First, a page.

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RE: Using ARIA to control screen readers

From: Jonathan Avila <jon.avila@ssbbartgroup.com>
Date: Fri, 12 Nov 2010 08:26:09 -0500
Message-ID: <eb77fcea9f024989f085152fccb6b659@mail.gmail.com>
To: w3c-wai-ig@w3.org, Benjamin Hawkes-Lewis <bhawkeslewis@googlemail.com>
Benjamin, I think you may have missed part of the conversation.  The point
was is that in the example you give which I am very familiar with you can
NOT know where the screen reader virtual cursor is current at.  With a
solution that provides a hotkey for reading items as well as description you
WILL know what the screen reader is reading because you will be directing it
to be announced via ARIA.

Jonathan

-----Original Message-----
From: Benjamin Hawkes-Lewis [mailto:bhawkeslewis@googlemail.com]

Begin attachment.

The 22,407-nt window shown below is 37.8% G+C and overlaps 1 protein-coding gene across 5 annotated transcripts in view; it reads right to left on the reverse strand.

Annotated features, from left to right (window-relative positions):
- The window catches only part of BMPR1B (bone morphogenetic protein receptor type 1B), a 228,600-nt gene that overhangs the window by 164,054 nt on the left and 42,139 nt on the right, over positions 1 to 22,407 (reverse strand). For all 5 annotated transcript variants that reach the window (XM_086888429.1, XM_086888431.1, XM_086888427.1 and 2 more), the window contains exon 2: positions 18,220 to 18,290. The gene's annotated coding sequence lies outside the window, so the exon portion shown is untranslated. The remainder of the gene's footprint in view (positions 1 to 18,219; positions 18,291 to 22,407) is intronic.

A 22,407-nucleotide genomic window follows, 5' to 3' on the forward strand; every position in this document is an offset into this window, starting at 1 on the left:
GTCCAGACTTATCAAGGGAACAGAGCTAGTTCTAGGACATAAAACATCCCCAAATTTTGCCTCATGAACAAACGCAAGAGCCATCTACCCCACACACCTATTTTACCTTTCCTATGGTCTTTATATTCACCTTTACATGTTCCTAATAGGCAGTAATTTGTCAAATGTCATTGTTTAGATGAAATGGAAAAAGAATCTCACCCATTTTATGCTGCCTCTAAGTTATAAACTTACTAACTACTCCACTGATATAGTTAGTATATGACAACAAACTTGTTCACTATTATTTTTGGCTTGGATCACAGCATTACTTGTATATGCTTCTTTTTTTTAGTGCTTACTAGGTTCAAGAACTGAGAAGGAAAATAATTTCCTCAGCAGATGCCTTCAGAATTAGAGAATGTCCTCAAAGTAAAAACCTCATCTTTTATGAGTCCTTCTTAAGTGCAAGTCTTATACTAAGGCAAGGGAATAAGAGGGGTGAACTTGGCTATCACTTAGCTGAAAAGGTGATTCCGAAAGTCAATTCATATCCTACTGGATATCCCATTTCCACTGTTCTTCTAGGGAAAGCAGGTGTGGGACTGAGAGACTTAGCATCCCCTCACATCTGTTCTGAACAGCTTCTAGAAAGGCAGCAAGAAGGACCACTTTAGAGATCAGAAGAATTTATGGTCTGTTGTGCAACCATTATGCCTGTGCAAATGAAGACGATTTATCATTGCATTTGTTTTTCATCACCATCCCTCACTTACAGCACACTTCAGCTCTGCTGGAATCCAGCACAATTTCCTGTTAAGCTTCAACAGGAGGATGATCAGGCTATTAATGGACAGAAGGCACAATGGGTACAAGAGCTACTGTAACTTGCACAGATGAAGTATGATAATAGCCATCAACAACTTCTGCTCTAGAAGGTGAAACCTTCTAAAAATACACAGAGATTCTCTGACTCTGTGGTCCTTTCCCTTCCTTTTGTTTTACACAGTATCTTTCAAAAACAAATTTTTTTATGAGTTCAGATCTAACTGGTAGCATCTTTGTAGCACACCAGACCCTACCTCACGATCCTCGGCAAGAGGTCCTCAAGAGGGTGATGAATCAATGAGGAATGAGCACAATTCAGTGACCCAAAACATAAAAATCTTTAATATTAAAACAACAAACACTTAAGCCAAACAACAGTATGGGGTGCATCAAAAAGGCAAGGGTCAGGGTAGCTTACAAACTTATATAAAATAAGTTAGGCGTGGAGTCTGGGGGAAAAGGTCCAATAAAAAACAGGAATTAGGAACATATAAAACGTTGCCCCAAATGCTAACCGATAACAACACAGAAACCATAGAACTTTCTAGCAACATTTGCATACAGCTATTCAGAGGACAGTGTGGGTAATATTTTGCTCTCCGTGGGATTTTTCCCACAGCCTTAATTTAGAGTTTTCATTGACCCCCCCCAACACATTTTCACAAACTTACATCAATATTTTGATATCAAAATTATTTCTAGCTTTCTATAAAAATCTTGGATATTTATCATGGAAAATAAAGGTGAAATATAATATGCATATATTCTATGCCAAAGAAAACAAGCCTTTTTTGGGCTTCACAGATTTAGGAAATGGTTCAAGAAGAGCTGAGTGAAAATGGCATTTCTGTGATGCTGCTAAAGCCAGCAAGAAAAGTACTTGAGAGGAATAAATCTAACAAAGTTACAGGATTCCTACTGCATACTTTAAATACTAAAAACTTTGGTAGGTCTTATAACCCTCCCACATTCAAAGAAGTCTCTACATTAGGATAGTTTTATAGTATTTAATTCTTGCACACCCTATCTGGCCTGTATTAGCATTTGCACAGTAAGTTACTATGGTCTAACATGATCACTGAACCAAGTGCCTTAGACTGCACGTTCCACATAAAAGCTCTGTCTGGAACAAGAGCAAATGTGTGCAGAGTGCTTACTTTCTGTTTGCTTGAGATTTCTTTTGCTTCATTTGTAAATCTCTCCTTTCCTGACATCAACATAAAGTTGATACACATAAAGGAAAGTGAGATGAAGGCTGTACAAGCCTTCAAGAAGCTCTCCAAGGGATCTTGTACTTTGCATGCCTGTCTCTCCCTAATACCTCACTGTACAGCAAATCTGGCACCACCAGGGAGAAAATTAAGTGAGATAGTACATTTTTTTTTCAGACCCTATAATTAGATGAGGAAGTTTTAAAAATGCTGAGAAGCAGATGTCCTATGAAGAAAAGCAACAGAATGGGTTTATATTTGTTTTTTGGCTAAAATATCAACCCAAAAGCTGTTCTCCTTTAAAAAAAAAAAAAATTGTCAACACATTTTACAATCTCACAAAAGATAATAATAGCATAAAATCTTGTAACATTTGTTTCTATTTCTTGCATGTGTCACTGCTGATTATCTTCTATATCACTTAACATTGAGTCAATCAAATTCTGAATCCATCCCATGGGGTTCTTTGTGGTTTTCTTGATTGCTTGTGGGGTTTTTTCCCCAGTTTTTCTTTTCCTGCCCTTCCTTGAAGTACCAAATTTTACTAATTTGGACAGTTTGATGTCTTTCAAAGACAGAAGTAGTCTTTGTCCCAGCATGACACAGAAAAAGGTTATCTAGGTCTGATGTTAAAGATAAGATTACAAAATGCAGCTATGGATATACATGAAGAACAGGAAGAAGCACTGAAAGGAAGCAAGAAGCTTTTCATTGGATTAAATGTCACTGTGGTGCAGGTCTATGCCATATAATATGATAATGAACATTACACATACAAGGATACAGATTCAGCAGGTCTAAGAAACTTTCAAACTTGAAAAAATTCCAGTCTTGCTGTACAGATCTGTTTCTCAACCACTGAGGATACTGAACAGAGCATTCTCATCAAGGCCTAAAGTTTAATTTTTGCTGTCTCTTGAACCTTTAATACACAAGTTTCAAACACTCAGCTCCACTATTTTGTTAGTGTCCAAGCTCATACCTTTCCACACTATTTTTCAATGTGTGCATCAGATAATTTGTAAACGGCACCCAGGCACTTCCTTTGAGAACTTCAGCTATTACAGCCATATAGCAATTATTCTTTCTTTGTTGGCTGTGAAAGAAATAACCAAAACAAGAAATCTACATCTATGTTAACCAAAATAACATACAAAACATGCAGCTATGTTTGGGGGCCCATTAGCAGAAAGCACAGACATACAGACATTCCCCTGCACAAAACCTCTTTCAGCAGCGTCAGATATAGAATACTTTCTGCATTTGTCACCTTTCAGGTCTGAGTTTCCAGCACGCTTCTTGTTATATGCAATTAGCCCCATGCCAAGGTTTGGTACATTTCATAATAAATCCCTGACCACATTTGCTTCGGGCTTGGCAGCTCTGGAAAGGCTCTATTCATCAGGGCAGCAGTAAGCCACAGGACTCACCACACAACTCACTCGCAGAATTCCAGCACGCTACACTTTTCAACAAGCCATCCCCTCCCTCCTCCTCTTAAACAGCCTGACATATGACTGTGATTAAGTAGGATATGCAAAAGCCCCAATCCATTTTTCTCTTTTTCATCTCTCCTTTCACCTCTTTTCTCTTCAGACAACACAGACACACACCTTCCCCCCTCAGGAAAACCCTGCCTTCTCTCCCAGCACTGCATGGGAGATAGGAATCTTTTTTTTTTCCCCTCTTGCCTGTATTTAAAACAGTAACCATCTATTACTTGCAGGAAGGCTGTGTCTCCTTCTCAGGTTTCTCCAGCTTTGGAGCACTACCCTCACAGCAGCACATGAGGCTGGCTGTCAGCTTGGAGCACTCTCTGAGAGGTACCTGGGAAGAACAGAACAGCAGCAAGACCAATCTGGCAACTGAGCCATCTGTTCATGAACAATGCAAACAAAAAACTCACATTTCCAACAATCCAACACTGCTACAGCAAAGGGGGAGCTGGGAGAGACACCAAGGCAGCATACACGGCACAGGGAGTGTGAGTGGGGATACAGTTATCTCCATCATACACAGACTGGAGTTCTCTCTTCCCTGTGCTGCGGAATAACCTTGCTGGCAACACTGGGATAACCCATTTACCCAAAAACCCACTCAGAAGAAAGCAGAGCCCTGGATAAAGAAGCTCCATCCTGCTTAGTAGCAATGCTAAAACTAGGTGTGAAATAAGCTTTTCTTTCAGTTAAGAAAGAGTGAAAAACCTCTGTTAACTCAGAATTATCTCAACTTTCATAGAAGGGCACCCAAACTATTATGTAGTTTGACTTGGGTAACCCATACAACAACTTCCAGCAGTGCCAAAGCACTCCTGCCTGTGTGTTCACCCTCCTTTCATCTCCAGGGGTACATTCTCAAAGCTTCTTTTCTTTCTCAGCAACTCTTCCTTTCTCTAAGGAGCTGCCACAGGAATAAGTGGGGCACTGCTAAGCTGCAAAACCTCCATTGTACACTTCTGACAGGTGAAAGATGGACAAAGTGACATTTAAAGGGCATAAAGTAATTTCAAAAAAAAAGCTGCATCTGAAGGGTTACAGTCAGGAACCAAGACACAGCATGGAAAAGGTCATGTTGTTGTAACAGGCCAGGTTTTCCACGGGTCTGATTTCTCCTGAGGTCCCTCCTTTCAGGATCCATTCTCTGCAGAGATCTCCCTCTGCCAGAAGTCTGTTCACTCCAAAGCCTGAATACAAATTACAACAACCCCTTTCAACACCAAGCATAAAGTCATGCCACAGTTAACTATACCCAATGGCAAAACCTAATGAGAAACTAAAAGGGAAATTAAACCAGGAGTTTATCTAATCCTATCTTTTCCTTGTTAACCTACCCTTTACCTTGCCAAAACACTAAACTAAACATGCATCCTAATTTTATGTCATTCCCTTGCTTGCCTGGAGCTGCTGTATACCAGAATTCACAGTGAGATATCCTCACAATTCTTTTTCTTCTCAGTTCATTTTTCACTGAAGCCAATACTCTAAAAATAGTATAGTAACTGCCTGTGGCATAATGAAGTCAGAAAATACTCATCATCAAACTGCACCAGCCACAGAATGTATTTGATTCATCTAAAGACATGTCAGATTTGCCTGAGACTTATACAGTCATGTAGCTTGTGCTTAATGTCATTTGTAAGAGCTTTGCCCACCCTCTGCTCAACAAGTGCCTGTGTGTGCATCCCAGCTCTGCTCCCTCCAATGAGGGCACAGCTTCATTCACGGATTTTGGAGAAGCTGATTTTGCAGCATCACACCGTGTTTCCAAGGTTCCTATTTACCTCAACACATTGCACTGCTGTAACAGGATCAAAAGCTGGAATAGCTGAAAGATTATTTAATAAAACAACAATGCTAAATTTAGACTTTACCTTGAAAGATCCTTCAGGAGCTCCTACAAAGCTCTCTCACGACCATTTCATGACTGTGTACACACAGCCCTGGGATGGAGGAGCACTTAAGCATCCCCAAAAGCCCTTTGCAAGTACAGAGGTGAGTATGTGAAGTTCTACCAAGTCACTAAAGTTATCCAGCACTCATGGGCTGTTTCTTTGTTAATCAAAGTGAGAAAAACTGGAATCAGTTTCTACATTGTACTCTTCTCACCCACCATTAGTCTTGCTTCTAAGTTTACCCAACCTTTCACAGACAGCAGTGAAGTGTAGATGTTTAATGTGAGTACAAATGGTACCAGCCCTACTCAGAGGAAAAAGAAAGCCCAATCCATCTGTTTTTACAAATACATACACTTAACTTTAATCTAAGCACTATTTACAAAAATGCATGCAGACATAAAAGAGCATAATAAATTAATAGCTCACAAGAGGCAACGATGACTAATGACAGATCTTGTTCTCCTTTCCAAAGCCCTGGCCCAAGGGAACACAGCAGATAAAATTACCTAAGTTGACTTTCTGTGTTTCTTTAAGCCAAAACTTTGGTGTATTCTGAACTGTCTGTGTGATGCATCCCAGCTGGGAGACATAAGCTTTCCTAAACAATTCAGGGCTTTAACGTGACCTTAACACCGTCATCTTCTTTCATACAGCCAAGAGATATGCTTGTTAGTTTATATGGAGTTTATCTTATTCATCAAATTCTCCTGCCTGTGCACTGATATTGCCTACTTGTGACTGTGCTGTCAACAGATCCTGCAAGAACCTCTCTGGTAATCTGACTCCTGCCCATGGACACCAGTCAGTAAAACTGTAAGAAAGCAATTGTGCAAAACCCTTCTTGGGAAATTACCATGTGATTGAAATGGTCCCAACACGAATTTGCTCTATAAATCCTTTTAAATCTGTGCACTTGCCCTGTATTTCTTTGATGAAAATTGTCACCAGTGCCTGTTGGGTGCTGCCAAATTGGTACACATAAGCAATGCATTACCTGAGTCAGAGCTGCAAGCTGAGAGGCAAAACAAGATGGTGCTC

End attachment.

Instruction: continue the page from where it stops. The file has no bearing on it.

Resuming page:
Sent: Friday, November 12, 2010 2:10 AM
To: Jonathan Avila
Cc: w3c-wai-ig@w3.org
Subject: Re: Using ARIA to control screen readers

On Fri, Nov 12, 2010 at 1:51 AM, Jonathan Avila
<jon.avila@ssbbartgroup.com> wrote:
> This would however require
> the user to learn some keystrokes for this site.  In addition, some screen
> reader like JAWS would not pass the single letter keystrokes through to
> the
> web application.

I think these are strong arguments against trying to attach this
functionality to the "D" key.

Typical screen readers provide a universal interface by which users
can jump from list item to list item and from heading to heading,
skipping intermediate content.

So in this case what's wrong with markup like:

<h1>Cars</h1>
<ul>
  <li>
     <h2>Ford Focus</h2>
     <p>description goes here</p>
  </li>
  <li>
    <h2>Ferrari</h2>
    <p>description goes here</p>
  </li>
... and so on ...
</ul>

which would allow users to use the interface they already know?

--
Benjamin Hawkes-Lewis
Received on Friday, 12 November 2010 13:26:43 GMT

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